Fibre optic system testing to commence
Kenya and other Subsaharan Africa countries will start enjoying cheap broadband communication services by June this year after a submarine cable laid in the Indian Ocean is activated.
The laying of the 15,000 kilometre fibre optic undersea cable came to an end Saturday after its arrival at the Mombasa landing station.
The cable 100 percent owned by the private sector through Sea Submarine Communication Limited (SEACOM) was pulled out of the water to landing station where it will be linked with submarine transmission equipments for distribution to mainland.
SEACOM station manager Mahmoud Noor said testing of the system will start next week after all branching units are connected in the high sea before the commercial launch in June 2009.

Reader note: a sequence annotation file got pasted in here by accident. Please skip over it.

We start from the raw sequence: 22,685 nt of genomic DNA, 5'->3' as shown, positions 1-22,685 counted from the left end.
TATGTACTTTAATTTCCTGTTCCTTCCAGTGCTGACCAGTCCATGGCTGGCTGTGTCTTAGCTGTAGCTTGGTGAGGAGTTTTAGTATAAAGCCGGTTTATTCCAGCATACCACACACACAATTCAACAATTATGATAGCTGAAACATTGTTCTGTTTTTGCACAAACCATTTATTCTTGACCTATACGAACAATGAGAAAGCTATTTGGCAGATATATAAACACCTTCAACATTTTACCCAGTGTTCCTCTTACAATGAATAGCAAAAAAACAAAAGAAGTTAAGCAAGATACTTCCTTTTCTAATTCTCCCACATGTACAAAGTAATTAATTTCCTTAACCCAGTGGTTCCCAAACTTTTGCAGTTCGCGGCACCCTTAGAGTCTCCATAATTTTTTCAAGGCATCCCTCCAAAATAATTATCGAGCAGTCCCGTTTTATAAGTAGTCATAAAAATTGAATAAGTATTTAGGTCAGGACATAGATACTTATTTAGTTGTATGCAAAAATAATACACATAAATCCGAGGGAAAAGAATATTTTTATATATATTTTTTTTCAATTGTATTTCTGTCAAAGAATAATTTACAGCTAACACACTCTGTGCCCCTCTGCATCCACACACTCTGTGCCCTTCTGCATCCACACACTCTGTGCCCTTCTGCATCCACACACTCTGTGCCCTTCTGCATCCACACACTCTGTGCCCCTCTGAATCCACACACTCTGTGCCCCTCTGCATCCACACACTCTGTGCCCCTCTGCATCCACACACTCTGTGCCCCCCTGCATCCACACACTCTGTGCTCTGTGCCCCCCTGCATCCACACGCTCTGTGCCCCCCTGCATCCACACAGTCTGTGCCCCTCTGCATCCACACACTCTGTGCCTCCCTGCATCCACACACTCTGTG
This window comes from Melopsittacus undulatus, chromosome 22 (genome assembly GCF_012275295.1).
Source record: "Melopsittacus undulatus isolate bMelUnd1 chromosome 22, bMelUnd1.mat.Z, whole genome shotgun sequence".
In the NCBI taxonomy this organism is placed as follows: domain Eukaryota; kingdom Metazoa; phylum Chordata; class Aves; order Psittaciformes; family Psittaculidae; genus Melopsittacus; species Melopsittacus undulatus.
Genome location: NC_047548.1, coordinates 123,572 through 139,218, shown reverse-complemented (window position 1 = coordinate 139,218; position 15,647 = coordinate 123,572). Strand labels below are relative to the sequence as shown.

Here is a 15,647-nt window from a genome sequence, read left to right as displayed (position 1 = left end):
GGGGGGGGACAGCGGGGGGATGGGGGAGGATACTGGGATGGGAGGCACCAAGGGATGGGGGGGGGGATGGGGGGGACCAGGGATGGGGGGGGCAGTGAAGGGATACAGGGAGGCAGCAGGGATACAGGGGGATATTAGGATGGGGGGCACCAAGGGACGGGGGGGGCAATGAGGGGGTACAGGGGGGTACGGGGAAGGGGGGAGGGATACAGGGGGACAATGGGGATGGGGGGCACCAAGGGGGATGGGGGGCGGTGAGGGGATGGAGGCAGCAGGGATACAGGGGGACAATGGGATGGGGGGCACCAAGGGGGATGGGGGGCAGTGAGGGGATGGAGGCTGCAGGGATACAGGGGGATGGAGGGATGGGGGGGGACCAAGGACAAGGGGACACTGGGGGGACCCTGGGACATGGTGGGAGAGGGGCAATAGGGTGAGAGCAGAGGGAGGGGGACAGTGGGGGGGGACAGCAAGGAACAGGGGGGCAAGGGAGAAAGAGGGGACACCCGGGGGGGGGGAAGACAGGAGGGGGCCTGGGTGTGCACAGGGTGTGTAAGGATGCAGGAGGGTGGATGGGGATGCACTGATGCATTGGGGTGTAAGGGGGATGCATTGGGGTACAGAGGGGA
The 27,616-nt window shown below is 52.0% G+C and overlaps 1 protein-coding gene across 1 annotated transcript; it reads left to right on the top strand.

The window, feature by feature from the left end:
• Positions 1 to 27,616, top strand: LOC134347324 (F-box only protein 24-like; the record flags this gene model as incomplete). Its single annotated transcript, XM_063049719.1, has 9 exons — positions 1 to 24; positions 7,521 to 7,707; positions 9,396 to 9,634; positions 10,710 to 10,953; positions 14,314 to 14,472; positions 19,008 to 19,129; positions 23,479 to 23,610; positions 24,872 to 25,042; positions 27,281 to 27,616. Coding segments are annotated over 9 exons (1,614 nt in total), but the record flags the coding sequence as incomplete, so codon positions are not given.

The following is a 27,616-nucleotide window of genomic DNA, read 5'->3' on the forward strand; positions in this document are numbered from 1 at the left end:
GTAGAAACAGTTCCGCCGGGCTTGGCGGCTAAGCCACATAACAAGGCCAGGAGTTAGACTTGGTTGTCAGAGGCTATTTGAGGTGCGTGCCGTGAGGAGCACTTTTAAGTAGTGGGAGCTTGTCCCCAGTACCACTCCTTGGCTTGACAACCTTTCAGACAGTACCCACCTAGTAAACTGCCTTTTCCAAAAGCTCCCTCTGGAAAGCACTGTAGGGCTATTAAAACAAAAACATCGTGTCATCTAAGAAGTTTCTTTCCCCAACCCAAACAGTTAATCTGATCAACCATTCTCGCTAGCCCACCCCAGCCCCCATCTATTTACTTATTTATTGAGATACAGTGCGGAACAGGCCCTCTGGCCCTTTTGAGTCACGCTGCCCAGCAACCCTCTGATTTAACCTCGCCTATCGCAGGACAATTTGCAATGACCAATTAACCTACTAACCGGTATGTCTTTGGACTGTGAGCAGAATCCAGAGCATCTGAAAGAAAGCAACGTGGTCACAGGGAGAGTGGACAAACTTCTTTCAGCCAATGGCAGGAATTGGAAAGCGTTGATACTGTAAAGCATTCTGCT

He said 15,000 km fibre optic undersea cable, will link South Africa, Mozambique, Madagascar, Tanzania, Kenya and Ethiopia to India and Europe at a cost 700 million US dollars.
The cable with a capacity of 1.28 tellerbite is the first submarine cable landing to the subsaharan Africa coast.
Noor said the cable is being pulled from London to Marseille in France, coming down to Egypt, then Djibouti, to Mombasa then to Darlesalam, Maputo and finally to Mtunzini in South Africa.
The station manager said SEACOM, which is privately funded and over three quarter African owned, said the undersea fibre optic cable system will provide African retail carriers with equal and open access to inexpensive bandwidth, removing the international infrastructure bottleneck and supporting east and southern African economic growth.
He said the Mombasa landing station will also serve Uganda, Rwanda, Congo, Southern Sudan and ethiopia which, at the moment, rely entirely on expensive satellite connections.